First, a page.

Canada’s farmers will pull back on spring wheat sowings this year, switching to alternative crops offering better returns, officials said, pegging canola area at the second highest on record, and durum area at an eight-year high.
Canada's farm ministry, AAFC, in its first forecasts for domestic crops for this year's harvest, said that sowings of spring wheat - excluding the durum wheat used in making pasta - would fall by some 2% this year from the 6.88m hectares sown in 2015.
The decline, which implies a drop in area to a five-year low, reflects soft farmgate prices for spring wheat, compared with more buoyant values of other crops.
In the Prairies, responsible for the vast majority of Canada's grains output, "spring wheat has competition from durum, oilseeds and pulses which is expected to limit the [spring wheat] seeded area", AAFC said.
Durum seedings - supported last year by relatively high global prices following a succession of disappointing 2014 harvests, including in Canada - will nudge higher still, by 45,000 hectares to 2.40m hectares, the highest since 2008.
AAFC flagged "relatively high [durum] prices in 2015-16, and a significant price premium to hard red spring wheat".
For canola, of which Canada is the top exporter, sowings will rise by more than 300,000 hectares to 8.44m hectares, an area second only to that in 2012.
"Seeded area for canola is forecast to increase by 4%... on attractive returns compared to other field crops," the ministry said, estimating Vancouver prices averaging Can$495-525 a tonne for last year's harvest, an improvement on the Can$489 a tonne for the 2014 crop.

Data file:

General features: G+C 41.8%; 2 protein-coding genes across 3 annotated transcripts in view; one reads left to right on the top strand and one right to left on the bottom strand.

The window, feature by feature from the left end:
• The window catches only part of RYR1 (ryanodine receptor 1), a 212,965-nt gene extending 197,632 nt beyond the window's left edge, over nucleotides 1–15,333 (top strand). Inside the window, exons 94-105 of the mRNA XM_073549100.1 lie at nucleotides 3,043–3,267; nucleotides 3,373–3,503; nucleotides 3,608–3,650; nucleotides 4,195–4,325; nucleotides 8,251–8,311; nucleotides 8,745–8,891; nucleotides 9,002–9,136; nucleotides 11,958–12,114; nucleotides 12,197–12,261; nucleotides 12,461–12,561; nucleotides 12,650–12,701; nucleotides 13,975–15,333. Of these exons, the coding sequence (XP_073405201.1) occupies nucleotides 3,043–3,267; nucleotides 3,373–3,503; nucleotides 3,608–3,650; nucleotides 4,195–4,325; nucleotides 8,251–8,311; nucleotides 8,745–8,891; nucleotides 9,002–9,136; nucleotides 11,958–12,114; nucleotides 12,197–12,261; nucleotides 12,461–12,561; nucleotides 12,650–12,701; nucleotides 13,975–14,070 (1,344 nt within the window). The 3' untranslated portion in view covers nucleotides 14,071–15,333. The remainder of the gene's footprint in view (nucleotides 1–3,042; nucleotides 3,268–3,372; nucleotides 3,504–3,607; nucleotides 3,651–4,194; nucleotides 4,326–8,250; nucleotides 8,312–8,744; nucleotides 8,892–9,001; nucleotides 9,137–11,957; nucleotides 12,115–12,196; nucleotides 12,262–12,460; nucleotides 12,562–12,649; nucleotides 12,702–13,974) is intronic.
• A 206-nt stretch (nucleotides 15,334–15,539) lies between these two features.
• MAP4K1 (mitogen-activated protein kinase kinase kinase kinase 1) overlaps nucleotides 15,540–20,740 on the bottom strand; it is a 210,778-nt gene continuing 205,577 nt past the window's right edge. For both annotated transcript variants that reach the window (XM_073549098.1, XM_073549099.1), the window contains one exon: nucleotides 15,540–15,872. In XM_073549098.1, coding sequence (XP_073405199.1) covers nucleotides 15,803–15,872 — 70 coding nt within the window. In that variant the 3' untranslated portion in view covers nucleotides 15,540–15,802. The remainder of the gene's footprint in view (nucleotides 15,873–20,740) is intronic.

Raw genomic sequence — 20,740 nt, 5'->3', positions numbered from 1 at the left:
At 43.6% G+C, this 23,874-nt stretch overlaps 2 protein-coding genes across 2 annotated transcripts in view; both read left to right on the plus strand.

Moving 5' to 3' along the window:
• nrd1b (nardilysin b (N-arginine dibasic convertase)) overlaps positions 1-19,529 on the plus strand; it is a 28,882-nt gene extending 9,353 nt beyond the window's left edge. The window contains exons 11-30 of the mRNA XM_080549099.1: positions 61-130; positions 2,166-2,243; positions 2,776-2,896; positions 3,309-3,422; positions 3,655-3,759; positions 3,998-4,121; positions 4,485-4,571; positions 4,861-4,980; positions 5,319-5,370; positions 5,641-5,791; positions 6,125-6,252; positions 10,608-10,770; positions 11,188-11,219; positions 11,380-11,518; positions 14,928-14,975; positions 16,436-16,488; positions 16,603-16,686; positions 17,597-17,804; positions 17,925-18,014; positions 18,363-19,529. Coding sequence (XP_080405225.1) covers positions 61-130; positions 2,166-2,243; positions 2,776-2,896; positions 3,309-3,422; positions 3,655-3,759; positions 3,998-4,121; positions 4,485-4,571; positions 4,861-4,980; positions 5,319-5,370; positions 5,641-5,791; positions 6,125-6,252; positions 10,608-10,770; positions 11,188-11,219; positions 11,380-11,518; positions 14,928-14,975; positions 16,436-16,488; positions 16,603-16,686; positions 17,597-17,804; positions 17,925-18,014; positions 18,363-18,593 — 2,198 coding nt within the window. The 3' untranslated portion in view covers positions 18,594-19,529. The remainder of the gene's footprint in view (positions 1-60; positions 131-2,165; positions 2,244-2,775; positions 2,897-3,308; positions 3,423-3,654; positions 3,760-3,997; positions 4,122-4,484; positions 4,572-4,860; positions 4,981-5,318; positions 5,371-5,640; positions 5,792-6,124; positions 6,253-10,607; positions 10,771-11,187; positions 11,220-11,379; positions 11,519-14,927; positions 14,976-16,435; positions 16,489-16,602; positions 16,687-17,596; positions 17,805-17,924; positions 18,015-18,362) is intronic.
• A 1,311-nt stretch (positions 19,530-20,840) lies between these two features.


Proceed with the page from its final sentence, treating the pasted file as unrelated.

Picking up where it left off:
For lentils - for which Canadian growers are expected to see an increase of up to 71% in prices for their crop, reflecting the boost to the market from poor production in key consumer India - this year's sowings are expected to rise by more than 200,000 hectares to 1.80m hectares.
"Area seeded [in 2016] in Canada is expected to rise 13%... due to record prices the previous year and expectations for strong export demand."
Nonetheless, Canada forecast its wheat production rising this year - even factoring out expectations of an increase in durum output - thanks to expectations of a recovery in yields, besides an increased contribution from the country's relatively small winter wheat crop.
Production of non-durum wheat "is forecast to increase by 5% to 23.3m tonnes because of higher yields," AAFC wheat analyst Stan Skrypetz said.
Nonetheless, Canada's exports of non-durum wheat will fall to a three-year low of 16.0m tonnes in 2016-17, to ensure sufficient supplies to meet the country's own needs.
Durum exports will rise by 500,000 tonnes to 4.8m tonnes.
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